The synchronous firefly oracle is speaking out.
Since March 1 park entomologist Dr. Becky Nichols has been working hard taking air and ground temperature readings, entering data into formulas, and reviewing long-range weather forecasts in order to determine the exact date when the world-renowned synchronous fireflies will be doing their ritual mating flash dance within the Great Smokies.
So what was the result?
On April 23 Nichols said he predicted that this year it would be May 30 to June 6.
In late May to early June every year, thousands of visitors come to the popular Elkmont Campground area right over the Tennesse side of the border of the Smokies to watch the naturally occurring Photinus carolinus phenomenon. This species of firefly flashes synchronously, to light up the pitch-black forest, eliciting plenty of oohs and aahs from the crowd that has gathered to see the impressive sight.
Since 2006, Elkmont area access has been limited to just shuttle service starting at the Sugarlands Visitor Center throughout the eight days of the estimated peak activity in order to provide visitors with a safe viewing experience and reduce traffic congestion, and also minimize disturbance to the unique and impressive fireflies through their crucial two-week mating time.
Their flashing phenomenon is so well-known all over the world that a lottery system has been instituted by the park for all visitors wanting to watch the synchronous fireflies from Elkmont. A parking pass is required that is distributed via the lottery system from www.recreation.gov.
According to Dana Soehn, the park spokeswoman, said that the lottery will be opening for applications on April 26 at 8 am and run through April 29 at 8 pm. On May 10, the lottery results will be made available.
The event will make 1,800 vehicle passes available, including 1,768 regular parking passes (at 221 a day), admitting one passenger vehicle with up to seven occupants, and a maximum of 19 feet long, along with 32 large-vehicle parking passes (at four a day), admitting one large vehicle (mini-bus, RV, etc) 19 to 30 feet long, with up to 24 occupants.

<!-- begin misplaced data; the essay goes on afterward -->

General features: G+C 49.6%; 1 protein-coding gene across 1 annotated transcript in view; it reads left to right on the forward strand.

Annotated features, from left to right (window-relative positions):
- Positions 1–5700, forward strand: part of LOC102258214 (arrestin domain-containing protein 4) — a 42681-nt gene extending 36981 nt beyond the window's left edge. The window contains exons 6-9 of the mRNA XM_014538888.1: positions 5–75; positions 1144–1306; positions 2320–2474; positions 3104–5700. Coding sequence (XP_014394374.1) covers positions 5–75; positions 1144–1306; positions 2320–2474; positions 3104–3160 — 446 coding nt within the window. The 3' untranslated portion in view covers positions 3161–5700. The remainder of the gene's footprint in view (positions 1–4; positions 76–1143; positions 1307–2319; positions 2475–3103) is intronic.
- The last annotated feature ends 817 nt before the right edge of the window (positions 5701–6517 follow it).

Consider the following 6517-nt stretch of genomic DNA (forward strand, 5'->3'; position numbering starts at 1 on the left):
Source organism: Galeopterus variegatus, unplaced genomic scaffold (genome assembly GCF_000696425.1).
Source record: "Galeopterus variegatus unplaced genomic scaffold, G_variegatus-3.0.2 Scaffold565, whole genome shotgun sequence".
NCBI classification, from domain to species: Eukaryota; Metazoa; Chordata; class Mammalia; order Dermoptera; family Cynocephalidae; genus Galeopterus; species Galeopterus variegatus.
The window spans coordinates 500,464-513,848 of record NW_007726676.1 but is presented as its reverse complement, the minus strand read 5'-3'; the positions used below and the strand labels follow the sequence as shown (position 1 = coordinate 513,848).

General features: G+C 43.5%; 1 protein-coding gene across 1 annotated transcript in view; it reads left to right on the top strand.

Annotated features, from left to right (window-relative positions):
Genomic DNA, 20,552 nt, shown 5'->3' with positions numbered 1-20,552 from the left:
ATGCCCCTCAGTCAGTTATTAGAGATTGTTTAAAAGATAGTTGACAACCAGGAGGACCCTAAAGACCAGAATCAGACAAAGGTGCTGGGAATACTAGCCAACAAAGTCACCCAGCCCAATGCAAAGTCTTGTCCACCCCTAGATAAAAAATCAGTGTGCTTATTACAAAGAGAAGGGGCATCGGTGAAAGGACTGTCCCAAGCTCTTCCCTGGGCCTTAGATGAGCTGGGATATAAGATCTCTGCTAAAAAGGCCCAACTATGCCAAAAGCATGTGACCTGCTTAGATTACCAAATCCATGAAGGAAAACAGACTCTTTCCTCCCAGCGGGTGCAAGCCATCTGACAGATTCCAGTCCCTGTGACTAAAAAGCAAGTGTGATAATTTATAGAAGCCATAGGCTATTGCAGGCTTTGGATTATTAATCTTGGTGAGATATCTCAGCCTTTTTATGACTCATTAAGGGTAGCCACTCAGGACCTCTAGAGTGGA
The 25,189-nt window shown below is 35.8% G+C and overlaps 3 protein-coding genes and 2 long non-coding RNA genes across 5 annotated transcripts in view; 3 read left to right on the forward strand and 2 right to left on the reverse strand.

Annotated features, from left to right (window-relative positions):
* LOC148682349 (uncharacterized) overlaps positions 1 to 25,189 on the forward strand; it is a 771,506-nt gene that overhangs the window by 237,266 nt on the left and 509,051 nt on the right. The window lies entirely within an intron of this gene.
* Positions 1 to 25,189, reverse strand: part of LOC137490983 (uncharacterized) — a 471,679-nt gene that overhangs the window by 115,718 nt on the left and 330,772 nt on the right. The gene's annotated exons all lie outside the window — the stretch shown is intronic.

Lottery applicants are required to apply for either a large-vehicle or regular parking pass and can then select two potential dates for attending the event over the eight-day viewing time frame according to Soehn.
To apply for the lottery system costs $1. To select applications, a randomized computer drawing is used. Those who do win one of the highly coveted parking passes will need to pay the $24 reservation fee. That is an increase from last year’s $20 fee.
Having a parking pass allows the visitor to park their vehicle at the Sugarlands Visitor Center and then get to Elkmont by taking the trolley shuttle service. The cost is $2 per individual. This fee covers the costs for awarding the parking asses, one red-light flashlight for each pass, event supplies, and nightly personnel to managing the viewing event at Elkmont and the Sugarlands Visitor Center.
The parking passes are nontransferable, nonrefundable, and only good for the date that it is issued for. Only one lottery application is allowed per household each season. By May 10, all lottery applicants will be emailed to notify them that they were either successful in being awarded a parking pass or were unsuccessful.
Is all the hassle for the lottery actually worth it?
The lottery system was started in 2017 by the park.
There were 22,000 individuals who applied last year, with just 1,800 parking passes awarded, and a maximum of six individuals per vehicle. So, it appears the answer is yes. Those fortunate enough to get an Elkmont campsite can walk to the viewing area, which is a dirt path along the Little River on one side and on the other side by a dense alluvial forest that is closed in with a canopy of tulip popular, hemlock, hickory, and mature oak trees – which is the kind of habitat that is loved by synchronous fireflies. Last year, visitors of all ages came from grandparents and parents to teenagers and babies who come from 41 different states, including California and Alaska, plus the Phillippines, Canada, and Puerto Rico.